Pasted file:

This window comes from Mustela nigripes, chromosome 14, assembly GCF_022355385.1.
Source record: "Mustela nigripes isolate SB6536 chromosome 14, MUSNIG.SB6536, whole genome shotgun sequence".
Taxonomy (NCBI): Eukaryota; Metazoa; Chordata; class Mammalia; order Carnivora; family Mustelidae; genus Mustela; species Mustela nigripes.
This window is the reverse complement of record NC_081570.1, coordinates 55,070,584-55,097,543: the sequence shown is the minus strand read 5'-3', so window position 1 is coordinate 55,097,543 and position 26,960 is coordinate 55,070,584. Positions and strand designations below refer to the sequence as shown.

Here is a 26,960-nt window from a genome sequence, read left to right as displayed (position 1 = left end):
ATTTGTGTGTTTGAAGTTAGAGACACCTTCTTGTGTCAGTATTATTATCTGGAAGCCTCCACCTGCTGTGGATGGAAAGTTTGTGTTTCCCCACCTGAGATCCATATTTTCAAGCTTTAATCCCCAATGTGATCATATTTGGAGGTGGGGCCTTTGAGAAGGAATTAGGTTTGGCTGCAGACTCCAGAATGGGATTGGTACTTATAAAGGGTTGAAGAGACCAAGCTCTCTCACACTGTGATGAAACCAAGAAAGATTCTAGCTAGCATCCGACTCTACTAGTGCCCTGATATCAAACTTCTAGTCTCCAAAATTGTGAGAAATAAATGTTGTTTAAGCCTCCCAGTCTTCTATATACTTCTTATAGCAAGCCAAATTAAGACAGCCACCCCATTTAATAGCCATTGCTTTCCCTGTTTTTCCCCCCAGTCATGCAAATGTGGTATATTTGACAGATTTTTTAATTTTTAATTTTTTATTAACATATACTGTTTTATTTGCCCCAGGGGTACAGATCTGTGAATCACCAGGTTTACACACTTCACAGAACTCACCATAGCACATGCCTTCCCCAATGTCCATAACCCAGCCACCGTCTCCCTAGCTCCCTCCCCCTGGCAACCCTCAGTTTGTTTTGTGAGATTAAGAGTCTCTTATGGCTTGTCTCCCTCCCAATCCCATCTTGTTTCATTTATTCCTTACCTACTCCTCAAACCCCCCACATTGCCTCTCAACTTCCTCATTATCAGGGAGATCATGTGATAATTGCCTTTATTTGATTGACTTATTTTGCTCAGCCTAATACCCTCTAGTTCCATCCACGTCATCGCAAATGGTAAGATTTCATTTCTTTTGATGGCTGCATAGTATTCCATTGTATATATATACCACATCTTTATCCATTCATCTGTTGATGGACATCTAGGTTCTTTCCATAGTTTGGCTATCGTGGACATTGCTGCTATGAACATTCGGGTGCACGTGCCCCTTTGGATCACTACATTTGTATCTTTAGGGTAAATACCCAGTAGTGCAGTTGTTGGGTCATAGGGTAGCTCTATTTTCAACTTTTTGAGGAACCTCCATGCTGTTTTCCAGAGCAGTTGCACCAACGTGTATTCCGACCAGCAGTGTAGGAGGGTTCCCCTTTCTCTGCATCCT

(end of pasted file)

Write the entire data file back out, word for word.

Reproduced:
This window comes from Mustela nigripes, chromosome 14, assembly GCF_022355385.1.
Source record: "Mustela nigripes isolate SB6536 chromosome 14, MUSNIG.SB6536, whole genome shotgun sequence".
Taxonomy (NCBI): Eukaryota; Metazoa; Chordata; class Mammalia; order Carnivora; family Mustelidae; genus Mustela; species Mustela nigripes.
This window is the reverse complement of record NC_081570.1, coordinates 55,070,584-55,097,543: the sequence shown is the minus strand read 5'-3', so window position 1 is coordinate 55,097,543 and position 26,960 is coordinate 55,070,584. Positions and strand designations below refer to the sequence as shown.

Here is a 26,960-nt window from a genome sequence, read left to right as displayed (position 1 = left end):
ATTTGTGTGTTTGAAGTTAGAGACACCTTCTTGTGTCAGTATTATTATCTGGAAGCCTCCACCTGCTGTGGATGGAAAGTTTGTGTTTCCCCACCTGAGATCCATATTTTCAAGCTTTAATCCCCAATGTGATCATATTTGGAGGTGGGGCCTTTGAGAAGGAATTAGGTTTGGCTGCAGACTCCAGAATGGGATTGGTACTTATAAAGGGTTGAAGAGACCAAGCTCTCTCACACTGTGATGAAACCAAGAAAGATTCTAGCTAGCATCCGACTCTACTAGTGCCCTGATATCAAACTTCTAGTCTCCAAAATTGTGAGAAATAAATGTTGTTTAAGCCTCCCAGTCTTCTATATACTTCTTATAGCAAGCCAAATTAAGACAGCCACCCCATTTAATAGCCATTGCTTTCCCTGTTTTTCCCCCCAGTCATGCAAATGTGGTATATTTGACAGATTTTTTAATTTTTAATTTTTTATTAACATATACTGTTTTATTTGCCCCAGGGGTACAGATCTGTGAATCACCAGGTTTACACACTTCACAGAACTCACCATAGCACATGCCTTCCCCAATGTCCATAACCCAGCCACCGTCTCCCTAGCTCCCTCCCCCTGGCAACCCTCAGTTTGTTTTGTGAGATTAAGAGTCTCTTATGGCTTGTCTCCCTCCCAATCCCATCTTGTTTCATTTATTCCTTACCTACTCCTCAAACCCCCCACATTGCCTCTCAACTTCCTCATTATCAGGGAGATCATGTGATAATTGCCTTTATTTGATTGACTTATTTTGCTCAGCCTAATACCCTCTAGTTCCATCCACGTCATCGCAAATGGTAAGATTTCATTTCTTTTGATGGCTGCATAGTATTCCATTGTATATATATACCACATCTTTATCCATTCATCTGTTGATGGACATCTAGGTTCTTTCCATAGTTTGGCTATCGTGGACATTGCTGCTATGAACATTCGGGTGCACGTGCCCCTTTGGATCACTACATTTGTATCTTTAGGGTAAATACCCAGTAGTGCAGTTGTTGGGTCATAGGGTAGCTCTATTTTCAACTTTTTGAGGAACCTCCATGCTGTTTTCCAGAGCAGTTGCACCAACGTGTATTCCGACCAGCAGTGTAGGAGGGTTCCCCTTTCTCTGCATCCT